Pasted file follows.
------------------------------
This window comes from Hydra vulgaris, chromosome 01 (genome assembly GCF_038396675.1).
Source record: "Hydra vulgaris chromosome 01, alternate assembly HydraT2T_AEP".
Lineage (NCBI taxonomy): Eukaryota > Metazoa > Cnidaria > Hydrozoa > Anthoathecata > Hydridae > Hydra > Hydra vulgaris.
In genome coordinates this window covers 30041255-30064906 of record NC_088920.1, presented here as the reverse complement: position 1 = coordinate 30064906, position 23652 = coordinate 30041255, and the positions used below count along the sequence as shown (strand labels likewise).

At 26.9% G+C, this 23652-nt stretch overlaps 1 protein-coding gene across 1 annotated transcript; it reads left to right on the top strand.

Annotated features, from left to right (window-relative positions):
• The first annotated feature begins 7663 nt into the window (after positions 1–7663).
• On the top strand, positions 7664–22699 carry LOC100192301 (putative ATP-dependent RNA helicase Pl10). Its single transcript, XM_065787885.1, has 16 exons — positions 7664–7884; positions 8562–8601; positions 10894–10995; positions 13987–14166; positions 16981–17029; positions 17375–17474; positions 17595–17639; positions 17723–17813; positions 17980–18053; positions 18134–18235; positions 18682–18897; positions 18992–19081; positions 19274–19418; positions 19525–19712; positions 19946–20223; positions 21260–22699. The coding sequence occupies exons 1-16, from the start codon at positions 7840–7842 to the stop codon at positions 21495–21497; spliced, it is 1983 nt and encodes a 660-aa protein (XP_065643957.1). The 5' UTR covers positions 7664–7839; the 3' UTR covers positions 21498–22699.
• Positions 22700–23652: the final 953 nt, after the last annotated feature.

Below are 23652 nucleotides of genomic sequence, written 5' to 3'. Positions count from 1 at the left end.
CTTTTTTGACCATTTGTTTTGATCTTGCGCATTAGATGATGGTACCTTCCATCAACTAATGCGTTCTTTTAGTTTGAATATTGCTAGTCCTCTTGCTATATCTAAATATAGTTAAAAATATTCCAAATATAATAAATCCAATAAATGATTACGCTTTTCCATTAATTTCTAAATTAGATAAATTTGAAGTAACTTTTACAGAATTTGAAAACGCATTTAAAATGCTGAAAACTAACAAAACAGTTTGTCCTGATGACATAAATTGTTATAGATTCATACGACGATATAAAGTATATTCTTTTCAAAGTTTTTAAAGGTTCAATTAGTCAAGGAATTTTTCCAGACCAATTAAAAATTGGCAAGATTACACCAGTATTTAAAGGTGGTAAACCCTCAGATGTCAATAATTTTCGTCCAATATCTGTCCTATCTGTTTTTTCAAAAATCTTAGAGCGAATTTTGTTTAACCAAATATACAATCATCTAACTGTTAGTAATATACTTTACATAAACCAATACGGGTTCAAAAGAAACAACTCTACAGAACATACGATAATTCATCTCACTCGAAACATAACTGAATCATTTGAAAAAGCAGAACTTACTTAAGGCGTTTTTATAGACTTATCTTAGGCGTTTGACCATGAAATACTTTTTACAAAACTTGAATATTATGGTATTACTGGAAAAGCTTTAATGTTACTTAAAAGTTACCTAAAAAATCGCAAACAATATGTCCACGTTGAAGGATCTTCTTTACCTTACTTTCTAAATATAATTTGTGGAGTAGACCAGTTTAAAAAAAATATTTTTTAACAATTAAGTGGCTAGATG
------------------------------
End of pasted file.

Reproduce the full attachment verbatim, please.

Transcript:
This window comes from Hydra vulgaris, chromosome 01 (genome assembly GCF_038396675.1).
Source record: "Hydra vulgaris chromosome 01, alternate assembly HydraT2T_AEP".
Lineage (NCBI taxonomy): Eukaryota > Metazoa > Cnidaria > Hydrozoa > Anthoathecata > Hydridae > Hydra > Hydra vulgaris.
In genome coordinates this window covers 30041255-30064906 of record NC_088920.1, presented here as the reverse complement: position 1 = coordinate 30064906, position 23652 = coordinate 30041255, and the positions used below count along the sequence as shown (strand labels likewise).

At 26.9% G+C, this 23652-nt stretch overlaps 1 protein-coding gene across 1 annotated transcript; it reads left to right on the top strand.

Annotated features, from left to right (window-relative positions):
• The first annotated feature begins 7663 nt into the window (after positions 1–7663).
• On the top strand, positions 7664–22699 carry LOC100192301 (putative ATP-dependent RNA helicase Pl10). Its single transcript, XM_065787885.1, has 16 exons — positions 7664–7884; positions 8562–8601; positions 10894–10995; positions 13987–14166; positions 16981–17029; positions 17375–17474; positions 17595–17639; positions 17723–17813; positions 17980–18053; positions 18134–18235; positions 18682–18897; positions 18992–19081; positions 19274–19418; positions 19525–19712; positions 19946–20223; positions 21260–22699. The coding sequence occupies exons 1-16, from the start codon at positions 7840–7842 to the stop codon at positions 21495–21497; spliced, it is 1983 nt and encodes a 660-aa protein (XP_065643957.1). The 5' UTR covers positions 7664–7839; the 3' UTR covers positions 21498–22699.
• Positions 22700–23652: the final 953 nt, after the last annotated feature.

Below are 23652 nucleotides of genomic sequence, written 5' to 3'. Positions count from 1 at the left end.
CTTTTTTGACCATTTGTTTTGATCTTGCGCATTAGATGATGGTACCTTCCATCAACTAATGCGTTCTTTTAGTTTGAATATTGCTAGTCCTCTTGCTATATCTAAATATAGTTAAAAATATTCCAAATATAATAAATCCAATAAATGATTACGCTTTTCCATTAATTTCTAAATTAGATAAATTTGAAGTAACTTTTACAGAATTTGAAAACGCATTTAAAATGCTGAAAACTAACAAAACAGTTTGTCCTGATGACATAAATTGTTATAGATTCATACGACGATATAAAGTATATTCTTTTCAAAGTTTTTAAAGGTTCAATTAGTCAAGGAATTTTTCCAGACCAATTAAAAATTGGCAAGATTACACCAGTATTTAAAGGTGGTAAACCCTCAGATGTCAATAATTTTCGTCCAATATCTGTCCTATCTGTTTTTTCAAAAATCTTAGAGCGAATTTTGTTTAACCAAATATACAATCATCTAACTGTTAGTAATATACTTTACATAAACCAATACGGGTTCAAAAGAAACAACTCTACAGAACATACGATAATTCATCTCACTCGAAACATAACTGAATCATTTGAAAAAGCAGAACTTACTTAAGGCGTTTTTATAGACTTATCTTAGGCGTTTGACCATGAAATACTTTTTACAAAACTTGAATATTATGGTATTACTGGAAAAGCTTTAATGTTACTTAAAAGTTACCTAAAAAATCGCAAACAATATGTCCACGTTGAAGGATCTTCTTTACCTTACTTTCTAAATATAATTTGTGGAGTAGACCAGTTTAAAAAAAATATTTTTTAACAATTAAGTGGCTAGATG